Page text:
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The deteriorating state of Health care In Kalangala District

 

 By Nakibuuka Noor Musisi

Uganda will join the world to celebrate World Tourism Day in September this year. The celebrations will take place at the islands. The state of health care however is worrying. With lack of a District Hospital, many lives are lost on boats trying to reach nearby hospitals of Entebbe and Masaka Districts. The question of how then such an event will be successfully celebrated remain unanswered.

Kalangala has eighty four (84) Islands and only 64 have people with a population estimate of over 54293 (census report 2014). It’s one of the country’s tourist attractions and becomes densely populated during the festive season. “If you want to come and rest here, you must book by November otherwise after November you can’t get where to stay. It’s usually packed but we lack a hospital to cater for health needs of such a population” Ssekaddu Francis, Kalangala District forum of people Living with HIV/AIDS Network.

I traversed Kagonya village in Lulamba Parish, Bufumbira sub county, Kalangala District, the nearest village to Kalangala Health Center IV, which is located on Bugala Island. The village is approximately 2km away from the hospital (on water). It has approximately three hundred thirteen (313) households with up to One hundred and thirty nine (139) children ages 0-7 years.

No health facility is located on this island and the nearest school about 3km away, a primary school that runs up to primary five. At this site I was eager to know how the community accesses health care. It’s unbelievable. A person needs up to three hundred thousand shillings (300,000/-) to access health care. Broken down, about one hundred thousand  to one hundred fifty thousand shillings (100,000-150,000/=) for boat and engine hire, and about one hundred thousand shillings (100,000/=) for fuel and fifty thousand (50,000/=) for hiring a person to sail the boat.

At the time of this visit, the islands major activity of fishing was at the stand still as authorities were fighting illegal methods of fishing. What this means is that a person could hardly earn or spend the above amount of money to access health care leaving the disadvantaged poor with no access at all. While Kagonya is nearer to the health Center IV, questions on how then people for instance expectant mothers reach Masaka or Entebbe for services become worrying. We were told that many die in the boats or within the facilities as means of transport are being prepared to take them, while others fail to raise the required transport fees to access care.

Most worrying the village is served by one toilet with houses in a very poor state. Asked why this one toilet, one resident responded that “we are proud of our toilet. This is the best we can have, at least we have one” Resident of Kagonya Village.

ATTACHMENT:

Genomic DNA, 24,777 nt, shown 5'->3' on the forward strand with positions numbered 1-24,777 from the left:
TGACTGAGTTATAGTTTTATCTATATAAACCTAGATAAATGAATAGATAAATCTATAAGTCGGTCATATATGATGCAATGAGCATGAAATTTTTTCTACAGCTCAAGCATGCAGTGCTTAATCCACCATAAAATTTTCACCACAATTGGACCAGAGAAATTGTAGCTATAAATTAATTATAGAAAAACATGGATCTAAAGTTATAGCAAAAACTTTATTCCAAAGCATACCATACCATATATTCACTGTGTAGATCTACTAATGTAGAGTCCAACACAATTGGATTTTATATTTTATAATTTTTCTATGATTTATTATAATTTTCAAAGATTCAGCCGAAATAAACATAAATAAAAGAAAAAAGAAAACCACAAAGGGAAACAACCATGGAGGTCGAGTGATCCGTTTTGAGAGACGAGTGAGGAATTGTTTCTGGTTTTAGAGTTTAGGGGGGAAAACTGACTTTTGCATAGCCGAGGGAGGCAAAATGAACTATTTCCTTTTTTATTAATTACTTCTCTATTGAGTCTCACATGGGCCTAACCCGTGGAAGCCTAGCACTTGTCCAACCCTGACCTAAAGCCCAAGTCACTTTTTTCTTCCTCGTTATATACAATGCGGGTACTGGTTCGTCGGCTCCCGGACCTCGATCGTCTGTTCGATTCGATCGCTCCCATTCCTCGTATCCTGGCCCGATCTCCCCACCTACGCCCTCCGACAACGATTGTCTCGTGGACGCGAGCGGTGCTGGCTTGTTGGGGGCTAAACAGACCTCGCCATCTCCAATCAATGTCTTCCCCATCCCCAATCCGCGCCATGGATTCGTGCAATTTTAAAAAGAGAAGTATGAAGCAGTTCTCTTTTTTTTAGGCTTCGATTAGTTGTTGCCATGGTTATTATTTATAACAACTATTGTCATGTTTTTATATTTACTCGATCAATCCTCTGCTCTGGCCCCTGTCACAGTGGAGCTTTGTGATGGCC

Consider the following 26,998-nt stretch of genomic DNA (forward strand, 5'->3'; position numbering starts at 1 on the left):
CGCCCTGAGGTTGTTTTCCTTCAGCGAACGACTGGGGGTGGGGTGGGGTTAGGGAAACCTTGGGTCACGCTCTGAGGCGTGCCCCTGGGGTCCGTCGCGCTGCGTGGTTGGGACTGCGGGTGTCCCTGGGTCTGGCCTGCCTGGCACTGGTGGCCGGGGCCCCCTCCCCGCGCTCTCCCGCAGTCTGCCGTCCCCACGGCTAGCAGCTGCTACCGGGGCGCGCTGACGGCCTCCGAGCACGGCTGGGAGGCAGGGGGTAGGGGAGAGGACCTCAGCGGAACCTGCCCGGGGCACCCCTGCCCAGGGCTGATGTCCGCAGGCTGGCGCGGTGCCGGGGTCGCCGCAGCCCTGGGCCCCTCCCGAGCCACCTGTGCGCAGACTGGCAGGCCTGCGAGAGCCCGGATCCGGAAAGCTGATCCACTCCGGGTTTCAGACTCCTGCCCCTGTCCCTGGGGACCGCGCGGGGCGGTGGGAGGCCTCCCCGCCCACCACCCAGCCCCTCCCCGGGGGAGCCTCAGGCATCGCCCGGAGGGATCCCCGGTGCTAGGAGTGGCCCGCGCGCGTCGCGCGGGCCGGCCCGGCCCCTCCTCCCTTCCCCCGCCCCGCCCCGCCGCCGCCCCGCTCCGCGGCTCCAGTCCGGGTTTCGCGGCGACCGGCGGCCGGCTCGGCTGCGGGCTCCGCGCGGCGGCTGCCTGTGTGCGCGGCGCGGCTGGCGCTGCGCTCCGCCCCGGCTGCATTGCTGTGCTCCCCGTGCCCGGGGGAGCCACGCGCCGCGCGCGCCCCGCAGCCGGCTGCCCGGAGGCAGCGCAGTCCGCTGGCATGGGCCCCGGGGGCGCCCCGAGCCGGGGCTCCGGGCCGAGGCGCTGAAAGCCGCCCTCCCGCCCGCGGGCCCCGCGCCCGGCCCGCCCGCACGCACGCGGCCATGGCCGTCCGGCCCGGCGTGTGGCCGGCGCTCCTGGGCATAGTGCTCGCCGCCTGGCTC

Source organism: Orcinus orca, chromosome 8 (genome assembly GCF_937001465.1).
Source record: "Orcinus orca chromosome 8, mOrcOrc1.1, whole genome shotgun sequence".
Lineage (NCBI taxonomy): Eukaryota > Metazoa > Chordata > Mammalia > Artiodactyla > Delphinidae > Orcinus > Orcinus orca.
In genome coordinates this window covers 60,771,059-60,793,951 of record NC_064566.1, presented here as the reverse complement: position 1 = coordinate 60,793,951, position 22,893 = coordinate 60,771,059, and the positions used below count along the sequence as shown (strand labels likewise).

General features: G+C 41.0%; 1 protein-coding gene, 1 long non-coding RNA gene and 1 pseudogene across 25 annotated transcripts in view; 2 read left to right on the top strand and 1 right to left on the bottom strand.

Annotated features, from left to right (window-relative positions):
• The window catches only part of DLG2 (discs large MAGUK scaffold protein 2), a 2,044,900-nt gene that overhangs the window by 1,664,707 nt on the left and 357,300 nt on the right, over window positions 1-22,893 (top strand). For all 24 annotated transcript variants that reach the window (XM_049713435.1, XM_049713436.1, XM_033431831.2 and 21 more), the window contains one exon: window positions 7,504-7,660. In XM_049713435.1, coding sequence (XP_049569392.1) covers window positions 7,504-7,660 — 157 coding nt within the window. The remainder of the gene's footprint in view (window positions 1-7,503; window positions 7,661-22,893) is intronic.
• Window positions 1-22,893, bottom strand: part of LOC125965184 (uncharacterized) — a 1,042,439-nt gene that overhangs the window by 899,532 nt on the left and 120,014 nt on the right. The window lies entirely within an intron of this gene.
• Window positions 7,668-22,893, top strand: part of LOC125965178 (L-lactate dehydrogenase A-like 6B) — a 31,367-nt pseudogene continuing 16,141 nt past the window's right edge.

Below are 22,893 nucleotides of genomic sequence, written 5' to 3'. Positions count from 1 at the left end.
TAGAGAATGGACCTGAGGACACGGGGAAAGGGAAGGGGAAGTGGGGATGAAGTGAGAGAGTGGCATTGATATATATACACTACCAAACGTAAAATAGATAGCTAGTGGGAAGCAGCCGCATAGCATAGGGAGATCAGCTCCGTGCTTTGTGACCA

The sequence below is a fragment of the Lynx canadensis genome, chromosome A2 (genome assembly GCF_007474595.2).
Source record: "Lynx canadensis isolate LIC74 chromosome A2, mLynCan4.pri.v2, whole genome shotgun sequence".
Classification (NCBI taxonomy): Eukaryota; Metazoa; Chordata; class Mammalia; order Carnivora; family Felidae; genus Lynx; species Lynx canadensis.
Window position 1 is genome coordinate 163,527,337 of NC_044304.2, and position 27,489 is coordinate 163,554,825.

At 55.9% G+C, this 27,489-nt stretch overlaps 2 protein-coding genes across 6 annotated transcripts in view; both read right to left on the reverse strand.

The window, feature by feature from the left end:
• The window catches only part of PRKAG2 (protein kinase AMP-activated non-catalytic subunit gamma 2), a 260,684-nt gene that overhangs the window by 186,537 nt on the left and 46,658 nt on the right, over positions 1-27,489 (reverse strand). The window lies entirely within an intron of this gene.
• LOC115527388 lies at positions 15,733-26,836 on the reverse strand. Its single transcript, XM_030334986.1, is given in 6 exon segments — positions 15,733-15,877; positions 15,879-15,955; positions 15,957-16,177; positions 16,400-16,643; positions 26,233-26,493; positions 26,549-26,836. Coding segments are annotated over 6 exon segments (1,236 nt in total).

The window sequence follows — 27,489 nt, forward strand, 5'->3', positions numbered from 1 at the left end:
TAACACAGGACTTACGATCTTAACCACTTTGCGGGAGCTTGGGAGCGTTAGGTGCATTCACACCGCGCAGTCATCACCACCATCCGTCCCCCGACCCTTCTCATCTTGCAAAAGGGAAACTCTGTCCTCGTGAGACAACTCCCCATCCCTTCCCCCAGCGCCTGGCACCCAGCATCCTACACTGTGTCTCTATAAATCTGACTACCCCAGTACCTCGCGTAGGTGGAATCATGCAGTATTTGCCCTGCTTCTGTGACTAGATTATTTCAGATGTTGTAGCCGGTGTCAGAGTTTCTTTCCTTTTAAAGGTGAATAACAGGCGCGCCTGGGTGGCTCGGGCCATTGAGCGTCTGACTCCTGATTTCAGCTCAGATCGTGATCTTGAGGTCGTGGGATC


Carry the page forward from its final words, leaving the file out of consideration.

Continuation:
During the meeting conducted by Action Aid Uganda in partnership with CEHURD on the state of health care in Kalangala, residents thought that advocating for a district hospital was among the best options. These, while citing the names of people that had died while trying to access care including their district planner, were quick to mention that Kalangala looks like a less populated place but this is the opposite. They noted that at least legislation concerning marine should be changed to give preference to the district.

“When the night falls we are cut off. We cannot take any patients to the nearby facilities of Entebbe and Masaka because ferries, boats etc are not allowed to move at night. We have been promised a district hospital by the president and the Minister of Health but this has not matured yet. With the hospital we will solve health care problems here” Kizito Henry, Kalangala District forum of people living with HIV/AIDS Network.

Indeed without a district hospital one is not sure of his state of health while at the islands. While motor boats may be present, questions on who fuels them to the main land, time of sailing, the boat payments to the sailor  come into play. Even when these are availed, one still wonders whether in the neighboring districts of Entebbe and Masaka services will be availed on time. Communities narrated that this also calls for either renting a house or staying in hospital with questions of feeding the sick, washing etc which may seem simple when near a health facility but very difficult when one has no home near the facility.

It’s the state’s obligation to ensure that health care is accessed by all. Even when the Constitution does not expressly provide for the right to health in the substantive bill of rights but only muted from the national objective and directive principles of state policy, the country has signed a number of regional and international legislations that advance the realization of this right. The state thus needs to prioritize Kalangala Islands and provide a well-equipped and staffed Hospital to the District to boost health care accessibility there.

 

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